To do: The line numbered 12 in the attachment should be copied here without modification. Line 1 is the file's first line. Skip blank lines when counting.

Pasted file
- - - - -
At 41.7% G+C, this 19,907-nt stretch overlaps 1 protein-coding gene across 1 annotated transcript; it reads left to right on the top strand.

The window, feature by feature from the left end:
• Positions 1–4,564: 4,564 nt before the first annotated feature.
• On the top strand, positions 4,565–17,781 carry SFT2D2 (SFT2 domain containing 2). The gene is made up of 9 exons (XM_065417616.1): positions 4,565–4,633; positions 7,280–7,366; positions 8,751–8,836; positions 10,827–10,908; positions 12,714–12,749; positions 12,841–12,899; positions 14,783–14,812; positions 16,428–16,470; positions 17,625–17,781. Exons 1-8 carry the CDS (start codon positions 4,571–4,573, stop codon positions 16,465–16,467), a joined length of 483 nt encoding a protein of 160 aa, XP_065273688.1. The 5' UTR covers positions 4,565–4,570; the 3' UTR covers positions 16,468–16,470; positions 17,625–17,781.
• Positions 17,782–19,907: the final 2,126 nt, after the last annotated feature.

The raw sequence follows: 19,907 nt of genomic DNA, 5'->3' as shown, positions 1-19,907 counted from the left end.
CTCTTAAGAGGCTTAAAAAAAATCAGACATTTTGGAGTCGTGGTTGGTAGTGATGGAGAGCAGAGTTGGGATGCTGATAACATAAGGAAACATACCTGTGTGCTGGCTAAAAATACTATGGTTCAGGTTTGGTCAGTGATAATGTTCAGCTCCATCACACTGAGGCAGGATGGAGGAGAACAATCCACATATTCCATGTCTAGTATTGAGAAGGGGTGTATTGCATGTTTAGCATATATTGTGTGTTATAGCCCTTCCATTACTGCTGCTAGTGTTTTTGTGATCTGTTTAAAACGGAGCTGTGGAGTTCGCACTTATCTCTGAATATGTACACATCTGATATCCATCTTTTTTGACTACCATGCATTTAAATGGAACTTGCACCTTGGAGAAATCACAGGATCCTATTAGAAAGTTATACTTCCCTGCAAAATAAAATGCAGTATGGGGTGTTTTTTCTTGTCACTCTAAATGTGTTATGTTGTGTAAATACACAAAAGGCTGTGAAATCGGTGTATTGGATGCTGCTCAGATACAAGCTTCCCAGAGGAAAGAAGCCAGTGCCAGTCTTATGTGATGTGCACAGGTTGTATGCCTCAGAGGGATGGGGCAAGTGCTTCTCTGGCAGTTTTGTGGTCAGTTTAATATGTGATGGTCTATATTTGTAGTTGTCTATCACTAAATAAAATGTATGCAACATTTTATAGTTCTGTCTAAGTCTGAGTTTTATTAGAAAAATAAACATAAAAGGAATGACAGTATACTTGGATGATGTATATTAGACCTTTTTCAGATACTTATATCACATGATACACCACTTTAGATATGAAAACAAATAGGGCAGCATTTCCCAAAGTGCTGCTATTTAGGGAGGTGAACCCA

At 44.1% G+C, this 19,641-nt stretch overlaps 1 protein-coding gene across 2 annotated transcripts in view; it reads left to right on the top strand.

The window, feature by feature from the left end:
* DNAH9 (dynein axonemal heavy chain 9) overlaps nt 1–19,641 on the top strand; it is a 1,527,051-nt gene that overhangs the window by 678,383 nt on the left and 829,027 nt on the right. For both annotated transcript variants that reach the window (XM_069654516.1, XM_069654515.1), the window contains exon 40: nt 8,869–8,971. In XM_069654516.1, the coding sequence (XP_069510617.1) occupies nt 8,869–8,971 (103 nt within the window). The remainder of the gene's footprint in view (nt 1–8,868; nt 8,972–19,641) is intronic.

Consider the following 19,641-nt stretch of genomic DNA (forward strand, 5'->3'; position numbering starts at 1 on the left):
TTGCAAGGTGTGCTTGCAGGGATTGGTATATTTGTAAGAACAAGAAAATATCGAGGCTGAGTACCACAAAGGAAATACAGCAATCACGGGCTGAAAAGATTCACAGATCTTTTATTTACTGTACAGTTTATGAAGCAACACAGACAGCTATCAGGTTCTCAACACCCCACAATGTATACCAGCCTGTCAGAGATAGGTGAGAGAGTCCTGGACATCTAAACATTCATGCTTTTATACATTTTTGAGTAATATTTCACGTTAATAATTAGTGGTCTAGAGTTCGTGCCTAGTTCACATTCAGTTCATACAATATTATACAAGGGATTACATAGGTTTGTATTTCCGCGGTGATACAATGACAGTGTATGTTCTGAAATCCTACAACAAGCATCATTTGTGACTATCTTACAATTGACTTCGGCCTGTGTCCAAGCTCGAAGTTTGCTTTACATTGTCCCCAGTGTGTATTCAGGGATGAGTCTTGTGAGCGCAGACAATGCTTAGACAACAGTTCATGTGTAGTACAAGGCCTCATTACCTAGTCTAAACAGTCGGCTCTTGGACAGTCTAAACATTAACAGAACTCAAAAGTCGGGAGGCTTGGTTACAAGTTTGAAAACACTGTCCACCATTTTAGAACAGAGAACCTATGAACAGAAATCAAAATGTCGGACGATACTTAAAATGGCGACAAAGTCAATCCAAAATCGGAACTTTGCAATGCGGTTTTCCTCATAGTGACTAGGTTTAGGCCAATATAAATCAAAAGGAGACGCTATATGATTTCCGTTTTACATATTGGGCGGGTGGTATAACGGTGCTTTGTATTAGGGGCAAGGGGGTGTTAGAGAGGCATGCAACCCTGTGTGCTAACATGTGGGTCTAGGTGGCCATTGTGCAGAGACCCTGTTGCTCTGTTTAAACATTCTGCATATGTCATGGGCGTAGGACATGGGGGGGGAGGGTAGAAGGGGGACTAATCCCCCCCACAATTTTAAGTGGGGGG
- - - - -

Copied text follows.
TTGCAAGGTGTGCTTGCAGGGATTGGTATATTTGTAAGAACAAGAAAATATCGAGGCTGAGTACCACAAAGGAAATACAGCAATCACGGGCTGAAAAGATTCACAGATCTTTTATTTACTGTACAGTTTATGAAGCAACACAGACAGCTATCAGGTTCTCAACACCCCACAATGTATACCAGCCTGTCAGAGATAGGTGAGAGAGTCCTGGACATCTAAACATTCATGCTTTTATACATTTTTGAGTAATATTTCACGTTAATAATTAGTGGTCTAGAGTTCGTGCCTAGTTCACATTCAGTTCATACAATATTATACAAGGGATTACATAGGTTTGTATTTCCGCGGTGATACAATGACAGTGTATGTTCTGAAATCCTACAACAAGCATCATTTGTGACTATCTTACAATTGACTTCGGCCTGTGTCCAAGCTCGAAGTTTGCTTTACATTGTCCCCAGTGTGTATTCAGGGATGAGTCTTGTGAGCGCAGACAATGCTTAGACAACAGTTCATGTGTAGTACAAGGCCTCATTACCTAGTCTAAACAGTCGGCTCTTGGACAGTCTAAACATTAACAGAACTCAAAAGTCGGGAGGCTTGGTTACAAGTTTGAAAACACTGTCCACCATTTTAGAACAGAGAACCTATGAACAGAAATCAAAATGTCGGACGATACTTAAAATGGCGACAAAGTCAATCCAAAATCGGAACTTTGCAATGCGGTTTTCCTCATAGTGACTAGGTTTAGGCCAATATAAATCAAAAGGAGACGCTATATGATTTCCGTTTTACATATTGGGCGGGTGGTATAACGGTGCTTTGTATTAGGGGCAAGGGGGTGTTAGAGAGGCATGCAACCCTGTGTGCTAACATGTGGGTCTAGGTGGCCATTGTGCAGAGACCCTGTTGCTCTGTTTAAACATTCTGCATATGTCATGGGCGTAGGACATGGGGGGGGAGGGTAGAAGGGGGACTAATCCCCCCCACAATTTTAAGTGGGGGG